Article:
Color and color theory are things that we learn about from a very early age, but Odita is gonna encourage us to reconsider our approach and think about color in a much more complex and contingent way.

Odili: Hi.  I'm Odili Donald Odita, and this is your Art Assignment.

(Intro)

Odili: Color for me is super important but I really see it specific to, say, periods or times or cultures.  I mean, for me, that's how I really engage color.  Like, like, for instance, you can say, oh, 80s color or you know, 90s color.  Like, I like to look at color in these ways in the sense of how it might have been used commercially, how it might have been used aesthetically, how it changes in a painter's work, as well, between painters, cubist color vs pop color, you know, so, for me, it's--color plays in a lot of these different contexts for me, and I know with the color that I saw on the house, it was, color like that, it's almost too period-specific for me to actually go forward with that, but I did play with the notions a little bit, but I credit really my mother and having to go with her to, she loved to go to garage sales and just relax shopping.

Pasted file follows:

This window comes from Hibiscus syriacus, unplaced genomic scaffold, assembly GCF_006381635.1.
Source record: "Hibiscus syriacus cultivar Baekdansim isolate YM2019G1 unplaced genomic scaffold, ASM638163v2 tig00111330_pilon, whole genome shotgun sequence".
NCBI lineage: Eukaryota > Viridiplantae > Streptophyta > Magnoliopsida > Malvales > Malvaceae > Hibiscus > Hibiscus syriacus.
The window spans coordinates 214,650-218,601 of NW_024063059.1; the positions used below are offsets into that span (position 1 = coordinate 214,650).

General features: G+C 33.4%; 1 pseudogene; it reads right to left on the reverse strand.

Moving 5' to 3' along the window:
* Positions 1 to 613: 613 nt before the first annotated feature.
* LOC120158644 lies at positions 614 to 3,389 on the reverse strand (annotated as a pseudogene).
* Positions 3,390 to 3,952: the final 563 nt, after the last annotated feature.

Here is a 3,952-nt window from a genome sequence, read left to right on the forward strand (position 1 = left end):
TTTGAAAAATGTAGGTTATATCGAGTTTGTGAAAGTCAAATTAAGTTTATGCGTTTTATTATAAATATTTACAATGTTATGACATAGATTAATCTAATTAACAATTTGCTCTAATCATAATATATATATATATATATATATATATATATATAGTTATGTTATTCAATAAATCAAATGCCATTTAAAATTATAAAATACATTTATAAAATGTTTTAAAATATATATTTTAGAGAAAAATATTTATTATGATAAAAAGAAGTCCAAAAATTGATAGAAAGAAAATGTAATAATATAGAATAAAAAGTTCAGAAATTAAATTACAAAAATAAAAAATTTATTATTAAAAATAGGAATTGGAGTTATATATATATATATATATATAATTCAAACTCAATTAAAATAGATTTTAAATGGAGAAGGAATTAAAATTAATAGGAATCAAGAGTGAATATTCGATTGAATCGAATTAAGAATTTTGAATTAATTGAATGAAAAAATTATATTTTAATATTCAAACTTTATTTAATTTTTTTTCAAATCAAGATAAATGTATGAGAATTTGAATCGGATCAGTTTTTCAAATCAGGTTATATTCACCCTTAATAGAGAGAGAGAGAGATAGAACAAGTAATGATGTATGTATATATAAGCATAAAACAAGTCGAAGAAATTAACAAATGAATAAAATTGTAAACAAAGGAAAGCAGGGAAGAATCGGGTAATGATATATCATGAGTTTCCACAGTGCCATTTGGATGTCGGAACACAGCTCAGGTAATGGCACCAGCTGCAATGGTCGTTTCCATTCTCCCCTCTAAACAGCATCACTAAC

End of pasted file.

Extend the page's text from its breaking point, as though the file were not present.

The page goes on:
(02:00) to (04:00)


That always just, she'd take us along as, you know, taking care of the kids, she'd take us along and I'd always look at stuff and I'd always look at, I'd always appreciate the color of stuff and that kind of maybe gave me my education of being able to like, place color in time frames or you know, time capsules.  Be able to say like, this is from this period and that period, just looking at things, and I think that it's really great for me to watch the students I work with, when they're dealing with color, to actually express their fear of it, because it's really, I mean, essentially, color is something that is surprising and that surprise always is discomforting in fact, you know, because it gives you, it brings you to places you just don't expect.